Narcolepsy, cancer tipped as Medicine Prize opens Nobel week

Nobel medals are displayed at the laboratory of Alfred Nobel, where powder trials and experiments with artificial rubber and synthetic threads were carried out, in Karlskoga, Sweden on 16 September, 2021.

Narcolepsy, cancer or mRNA vaccine research could win the Nobel Medicine Prize on Monday when a week of announcements kick off, but experts see no clear frontrunner for the Peace Prize.

The awards, first handed out in 1901, were created by Swedish inventor and philanthropist Alfred Nobel in his 1895 will to celebrate those who have "conferred the greatest benefit on mankind."

The Medicine Prize is first out, and will be announced in Stockholm on Monday around 11:30am (0930 GMT), followed by the awards for physics on Tuesday, chemistry on Wednesday and literature on Thursday.

The Peace Prize, the most highly-anticipated Nobel and the only one announced in Oslo, will follow on Friday, before the Economics Prize rounds things off on 9 October.

A statue of Alfred Nobel is pictured ahead a press conference to announce the winner of the 2022 Nobel Prize in Physiology or Medicine in Stockholm, Sweden, on 3 October, 2022.

The Medicine Prize has over the years crowned groundbreaking discoveries like the X-ray, penicillin, insulin and DNA -- as well as now-disgraced awards for the lobotomy and the insecticide DDT.

Several Nobel watchers have suggested this year's prize could go to research into narcolepsy and the discovery of orexin, a neuropeptide that helps regulate sleep.

It could also go to Hungarian-born Katalin Kariko and Drew Weissman of the United States for research that led directly to the first mRNA vaccines to fight Covid-19, made by Pfizer and Moderna.

Their discovery has already won a slew of major medicine prizes, but the Nobel committee nowadays often waits decades to bestow its laurels to ensure the research stands the test of time.

"Maybe the Academy thinks it needs to look into it more, but someday they should win," predicted Annika Ostman, science reporter at Swedish public radio SR.

Gene engineering and IceCube telescope

But Ostman said her guess for this year was on Kevan Shokat, an American biologist who figured out how to block the KRAS cancer gene behind a third of cancers, including challenging-to-treat lung, colon, and pancreatic tumours.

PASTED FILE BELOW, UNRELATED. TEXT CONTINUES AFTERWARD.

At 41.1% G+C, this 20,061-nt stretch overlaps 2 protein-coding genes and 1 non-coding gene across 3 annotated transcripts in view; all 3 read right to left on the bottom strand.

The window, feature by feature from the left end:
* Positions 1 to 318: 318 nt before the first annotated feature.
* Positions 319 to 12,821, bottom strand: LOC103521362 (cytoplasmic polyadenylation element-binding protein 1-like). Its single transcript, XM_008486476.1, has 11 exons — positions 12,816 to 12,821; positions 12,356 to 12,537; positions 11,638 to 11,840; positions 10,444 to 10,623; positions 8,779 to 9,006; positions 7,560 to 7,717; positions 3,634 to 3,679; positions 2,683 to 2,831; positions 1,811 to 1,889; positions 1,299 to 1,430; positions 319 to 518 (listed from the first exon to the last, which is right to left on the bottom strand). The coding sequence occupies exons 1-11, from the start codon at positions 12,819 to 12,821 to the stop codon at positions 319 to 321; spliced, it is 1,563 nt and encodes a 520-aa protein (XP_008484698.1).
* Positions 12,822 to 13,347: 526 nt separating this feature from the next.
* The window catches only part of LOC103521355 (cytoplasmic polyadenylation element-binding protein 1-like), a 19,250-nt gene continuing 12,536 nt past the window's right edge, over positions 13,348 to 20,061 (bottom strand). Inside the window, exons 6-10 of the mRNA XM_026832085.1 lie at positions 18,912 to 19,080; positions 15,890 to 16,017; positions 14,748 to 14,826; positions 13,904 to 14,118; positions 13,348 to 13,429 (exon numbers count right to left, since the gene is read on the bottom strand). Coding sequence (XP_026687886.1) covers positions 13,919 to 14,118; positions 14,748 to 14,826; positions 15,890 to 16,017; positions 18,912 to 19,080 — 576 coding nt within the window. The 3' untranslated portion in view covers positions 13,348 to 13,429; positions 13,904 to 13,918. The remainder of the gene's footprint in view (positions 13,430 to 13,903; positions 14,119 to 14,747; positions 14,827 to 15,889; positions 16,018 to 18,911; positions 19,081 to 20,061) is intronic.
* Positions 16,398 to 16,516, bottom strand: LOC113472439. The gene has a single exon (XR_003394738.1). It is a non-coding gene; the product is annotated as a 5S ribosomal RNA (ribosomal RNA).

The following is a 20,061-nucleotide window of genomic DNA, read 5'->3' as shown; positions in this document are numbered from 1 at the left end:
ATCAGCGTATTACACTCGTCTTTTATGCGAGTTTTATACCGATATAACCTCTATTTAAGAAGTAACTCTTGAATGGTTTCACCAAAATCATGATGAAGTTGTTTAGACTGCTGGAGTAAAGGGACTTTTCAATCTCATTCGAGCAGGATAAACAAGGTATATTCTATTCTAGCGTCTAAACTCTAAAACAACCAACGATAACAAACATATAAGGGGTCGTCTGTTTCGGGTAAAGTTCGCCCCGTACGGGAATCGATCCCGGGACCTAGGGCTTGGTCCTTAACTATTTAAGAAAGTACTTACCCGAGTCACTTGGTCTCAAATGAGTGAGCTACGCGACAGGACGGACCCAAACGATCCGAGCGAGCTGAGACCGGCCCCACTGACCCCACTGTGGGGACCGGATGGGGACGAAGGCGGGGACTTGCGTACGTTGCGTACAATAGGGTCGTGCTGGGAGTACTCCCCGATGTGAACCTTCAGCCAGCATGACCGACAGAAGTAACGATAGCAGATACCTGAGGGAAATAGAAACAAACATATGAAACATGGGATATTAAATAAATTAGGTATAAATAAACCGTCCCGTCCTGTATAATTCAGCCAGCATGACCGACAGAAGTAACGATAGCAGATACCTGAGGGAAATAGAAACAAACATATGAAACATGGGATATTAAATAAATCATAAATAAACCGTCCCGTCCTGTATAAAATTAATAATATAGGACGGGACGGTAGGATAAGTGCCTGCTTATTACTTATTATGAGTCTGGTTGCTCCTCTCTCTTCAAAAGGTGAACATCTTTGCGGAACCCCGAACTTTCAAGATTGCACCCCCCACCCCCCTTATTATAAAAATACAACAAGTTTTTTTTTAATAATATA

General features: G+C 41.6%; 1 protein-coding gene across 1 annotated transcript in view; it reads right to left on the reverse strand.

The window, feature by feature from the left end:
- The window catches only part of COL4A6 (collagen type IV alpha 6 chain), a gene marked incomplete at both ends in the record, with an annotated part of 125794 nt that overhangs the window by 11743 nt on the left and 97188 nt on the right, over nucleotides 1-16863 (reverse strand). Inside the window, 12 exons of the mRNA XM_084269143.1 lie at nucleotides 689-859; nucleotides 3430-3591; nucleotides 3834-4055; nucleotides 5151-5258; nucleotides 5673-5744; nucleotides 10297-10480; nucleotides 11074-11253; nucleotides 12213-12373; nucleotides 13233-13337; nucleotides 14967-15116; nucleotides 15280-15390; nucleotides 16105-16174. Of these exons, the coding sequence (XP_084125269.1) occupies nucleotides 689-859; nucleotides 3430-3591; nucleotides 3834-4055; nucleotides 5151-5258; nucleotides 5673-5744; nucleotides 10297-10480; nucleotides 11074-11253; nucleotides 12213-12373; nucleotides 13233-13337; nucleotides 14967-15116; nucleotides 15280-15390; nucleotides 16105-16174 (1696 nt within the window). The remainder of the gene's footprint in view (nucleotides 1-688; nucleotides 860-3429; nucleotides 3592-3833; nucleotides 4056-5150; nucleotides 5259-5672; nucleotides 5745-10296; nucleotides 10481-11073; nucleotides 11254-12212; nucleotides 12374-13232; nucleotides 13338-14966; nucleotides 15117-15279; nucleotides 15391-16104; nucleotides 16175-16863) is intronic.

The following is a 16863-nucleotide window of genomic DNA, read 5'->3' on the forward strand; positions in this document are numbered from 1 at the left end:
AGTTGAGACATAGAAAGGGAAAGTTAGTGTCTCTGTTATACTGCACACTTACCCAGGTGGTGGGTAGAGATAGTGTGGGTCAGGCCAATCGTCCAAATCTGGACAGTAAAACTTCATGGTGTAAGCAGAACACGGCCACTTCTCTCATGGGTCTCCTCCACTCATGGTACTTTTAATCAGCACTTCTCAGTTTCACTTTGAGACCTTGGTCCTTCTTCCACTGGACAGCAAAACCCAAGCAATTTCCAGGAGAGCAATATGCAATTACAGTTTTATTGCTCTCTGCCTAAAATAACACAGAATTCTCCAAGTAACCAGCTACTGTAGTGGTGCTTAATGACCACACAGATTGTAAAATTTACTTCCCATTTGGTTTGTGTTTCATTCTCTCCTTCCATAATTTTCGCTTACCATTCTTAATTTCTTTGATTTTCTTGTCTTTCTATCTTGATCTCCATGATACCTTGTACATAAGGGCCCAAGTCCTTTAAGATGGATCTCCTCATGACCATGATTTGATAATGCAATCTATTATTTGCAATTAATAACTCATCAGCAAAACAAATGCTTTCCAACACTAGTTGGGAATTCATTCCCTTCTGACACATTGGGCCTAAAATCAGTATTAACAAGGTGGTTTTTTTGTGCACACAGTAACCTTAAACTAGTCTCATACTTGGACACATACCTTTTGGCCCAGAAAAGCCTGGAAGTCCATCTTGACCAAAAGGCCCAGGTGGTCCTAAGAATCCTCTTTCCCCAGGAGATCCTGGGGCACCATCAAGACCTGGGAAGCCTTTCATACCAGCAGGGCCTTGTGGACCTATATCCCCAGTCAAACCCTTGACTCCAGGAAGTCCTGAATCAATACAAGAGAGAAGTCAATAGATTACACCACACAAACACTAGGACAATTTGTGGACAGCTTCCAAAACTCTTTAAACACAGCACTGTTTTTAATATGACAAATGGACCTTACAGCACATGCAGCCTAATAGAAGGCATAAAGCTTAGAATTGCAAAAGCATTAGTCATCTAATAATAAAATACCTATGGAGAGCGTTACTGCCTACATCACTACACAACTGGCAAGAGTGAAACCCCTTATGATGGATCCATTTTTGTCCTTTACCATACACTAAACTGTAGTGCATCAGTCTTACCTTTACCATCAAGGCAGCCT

T-cell therapy for cancer treatment and work on the human microbiome could also be contenders, said David Pendlebury, head of the Clarivate analytics group which identifies Nobel-worthy research. "There are more people deserving of a Nobel Prize than there are Nobels to go around," he told AFP.

Lars Brostrom, Ostman's colleague at SR, singled out two American biologists, Stanislas Leibler and Michael Elowitz, for their work on synthetic gene circuits which established the field of synthetic biology.

It enables scientists to redesign organisms by engineering them to have new abilities. But Brostrom noted the field could be seen as controversial, raising "ethical questions about where to draw the line in creating life".

A bust of Alfred Nobel is pictured outside Bjoerkborn Manor, where Nobel lived during the summer periods of the last years of his life, in Karlskoga, Sweden, on 16 September, 2021.

For the Physics Prize, twisted graphene or the IceCube Neutrino Observatory in Antarctica were seen as possible winners, as well as the development of high-density data storage in the field of spintronics.

Peace Prize to Iranian women?

For Wednesday's Chemistry Prize, Pendlebury suggested next-generation DNA sequencing could get the nod, or research into how to target and deliver drugs to genes.

Brostrom said he would love to see it go to US-based chemist Omar Yaghi for his work into porous materials known as MOFs, which can absorb poisonous gases or harvest water from desert air, and is an "important field for the future" with enormous potential for the environment.

Criticism over a lack of gender and geographical diversity has plagued the Nobels over the years. US-based men have dominated the science fields, while women account for just six percent of overall laureates -- something the various award committees insist they are addressing.

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Among the names making the rounds for Thursday's Literature Prize are Russian author and outspoken Putin critic Lyudmila Ulitskaya, Chinese avant-garde writer Can Xue, British author Salman Rushdie, Caribbean-American writer Jamaica Kincaid and Norwegian playwright Jon Fosse.

But for the Peace Prize, experts have been scratching their heads over possible winners, as conflicts rage around the globe. Some have pointed to the Iranian women protesting since the death in custody a year ago of Mahsa Amini, arrested for violating Iran's strict dress code imposed on women.

Others suggest organisations documenting war crimes in Ukraine, or the International Criminal Court, which could one day be called upon to judge them.

"I think that climate change is a really good focus for the Peace Prize this year," Dan Smith, the head of the Stockholm International Peace Research Institute, told AFP after a year of extreme weather around the world. For the Economics Prize, research on income and wealth inequality could be honoured.